It feels like the incredibly popular Englishman is on the brink of getting that elusive PGA Tour win. But Matt Chivers and Alex Perry are focused on bigger prizes
Since coming fourth at the US Open in 2017, the same year he ended a four-year winless drought on the DP World Tour, Tommy Fleetwood has rocketed in popularity and stardom.
But is he in danger of joining the likes of Lee Westwood, Colin Montgomerie and Luke Donald in becoming another British player to not get over the line at the majors?
For years, UK golf fans have sat glued to their screens imploring their favourite players to rise to the occasion at the four top events on the men’s schedule.
And Fleetwood, who came close to winning on US soil for the first time at the recent Valspar Championship, is certainly in this bracket, but there is still time for him to experience major glory.
It was when the Southport man was in contention at the Honda Classic in 2020 when PGA Tour commentator Paul Azinger made what would go on to become an infamous remark.
“You can win all you want on that European Tour, the international game and all that, but you have to win on the PGA Tour.”
This was a topic discussed on an episode of The Slam podcast, where my co-host Alex Perry and I discussed Fleetwood’s achievements and what could still come…
“There were those famous comments from Paul Azinger a couple of years ago where he dismissed the DP World Tour and there was uproar,” Alex said. “But there are questions over Fleetwood and can he get it done on the PGA Tour?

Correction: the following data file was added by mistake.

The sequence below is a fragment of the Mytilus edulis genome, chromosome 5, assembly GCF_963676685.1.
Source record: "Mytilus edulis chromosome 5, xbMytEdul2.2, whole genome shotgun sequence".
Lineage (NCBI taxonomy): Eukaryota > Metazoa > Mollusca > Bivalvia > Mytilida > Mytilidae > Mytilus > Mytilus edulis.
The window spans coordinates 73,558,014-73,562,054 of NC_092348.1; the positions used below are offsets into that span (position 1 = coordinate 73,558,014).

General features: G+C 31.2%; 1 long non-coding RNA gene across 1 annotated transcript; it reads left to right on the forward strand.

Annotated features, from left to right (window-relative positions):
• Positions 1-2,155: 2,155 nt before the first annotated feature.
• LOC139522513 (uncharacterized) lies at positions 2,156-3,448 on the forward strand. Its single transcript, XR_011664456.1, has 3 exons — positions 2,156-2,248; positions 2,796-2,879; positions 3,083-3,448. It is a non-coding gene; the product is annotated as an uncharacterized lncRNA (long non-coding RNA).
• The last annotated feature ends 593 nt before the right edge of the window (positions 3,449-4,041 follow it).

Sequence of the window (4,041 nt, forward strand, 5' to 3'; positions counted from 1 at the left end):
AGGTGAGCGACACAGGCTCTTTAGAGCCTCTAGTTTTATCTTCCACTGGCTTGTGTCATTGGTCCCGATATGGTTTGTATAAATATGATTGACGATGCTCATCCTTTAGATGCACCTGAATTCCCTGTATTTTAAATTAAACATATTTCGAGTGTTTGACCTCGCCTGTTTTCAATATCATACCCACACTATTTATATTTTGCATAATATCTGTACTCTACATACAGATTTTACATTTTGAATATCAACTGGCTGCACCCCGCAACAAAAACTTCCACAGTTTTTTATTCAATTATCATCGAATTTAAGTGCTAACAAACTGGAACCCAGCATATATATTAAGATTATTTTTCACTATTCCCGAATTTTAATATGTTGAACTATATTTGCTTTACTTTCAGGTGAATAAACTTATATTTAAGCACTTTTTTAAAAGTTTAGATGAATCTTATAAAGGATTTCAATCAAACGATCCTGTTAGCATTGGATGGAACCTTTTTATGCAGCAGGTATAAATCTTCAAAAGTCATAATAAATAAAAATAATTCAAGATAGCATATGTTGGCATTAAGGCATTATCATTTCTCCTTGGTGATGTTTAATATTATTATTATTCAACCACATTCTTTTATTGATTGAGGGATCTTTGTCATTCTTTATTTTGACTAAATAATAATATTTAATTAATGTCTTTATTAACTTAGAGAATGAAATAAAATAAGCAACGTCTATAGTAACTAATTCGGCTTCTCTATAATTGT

“You have to think he will and it’ll probably come at an event like the Valspar – it’s not like he blew up. He didn’t shoot 78. He finished tied-3rd and two back of Taylor Moore after a 70. But it takes just one shot to end your chances in these tournaments.
“Let’s make no mistake, Fleetwood has had a wonderful career. If his career ended today, he would sit and say, ‘OK I’m disappointed I didn’t win a major, I’m disappointed I didn’t win on the PGA Tour, but I’ve made a very good living for myself and my family. I’ve had a really good life. I’ve had those incredible Ryder Cup experiences.’
“We have to take these things into perspective.
“Let’s look at JT Poston for example. Two wins at the Wyndham Championship and the John Deere Classic. Whose career would you rather have? You would rather have Tommy Fleetwood’s. It’s a no-brainer, isn’t it?”
Fleetwood’s close call at Innisbrook came a week after a final-round 76 cost him a proper run at the Players Championship at TPC Sawgrass.
His current form is encouraging and, with the first major at Augusta National in our sights, who’s to say Fleetwood can’t be in contention at the Masters?
But we’ve been here before. Fleetwood is a popular figure, one who is easy to get behind, and his best chance to raise his household status could come at The Open.
But he is getting into Westwood and Montgomerie territory. It’s that major box that hasn’t been ticked – but he’s come very close in the last five years.
“It was a disappointing finish at The Players, but his current form could be indicative of what he’ll show in the four majors this year. The Open is on home turf across the Mersey from his home course at West Lancs. It’s looking promising for Fleetwood when in the last couple of seasons, it certainly hasn’t had such a good outlook as it has now.
From a personal perspective, I remember at the 2013 Open at Muirfield, Westwood led going into the last round and I was watching the coverage on Sunday and thinking it was an Andy Murray-type moment in terms of the country realising that one of their own could win a major sporting event.
Fleetwood would be the same in that respect.
Roll on Hoylake!
The Slam podcast: Tommy Fleetwood’s major appeal
Listen to the full episode of The Slam, in association with Callaway, in the player below, or click one of the buttons to be taken to your preferred podcast player.
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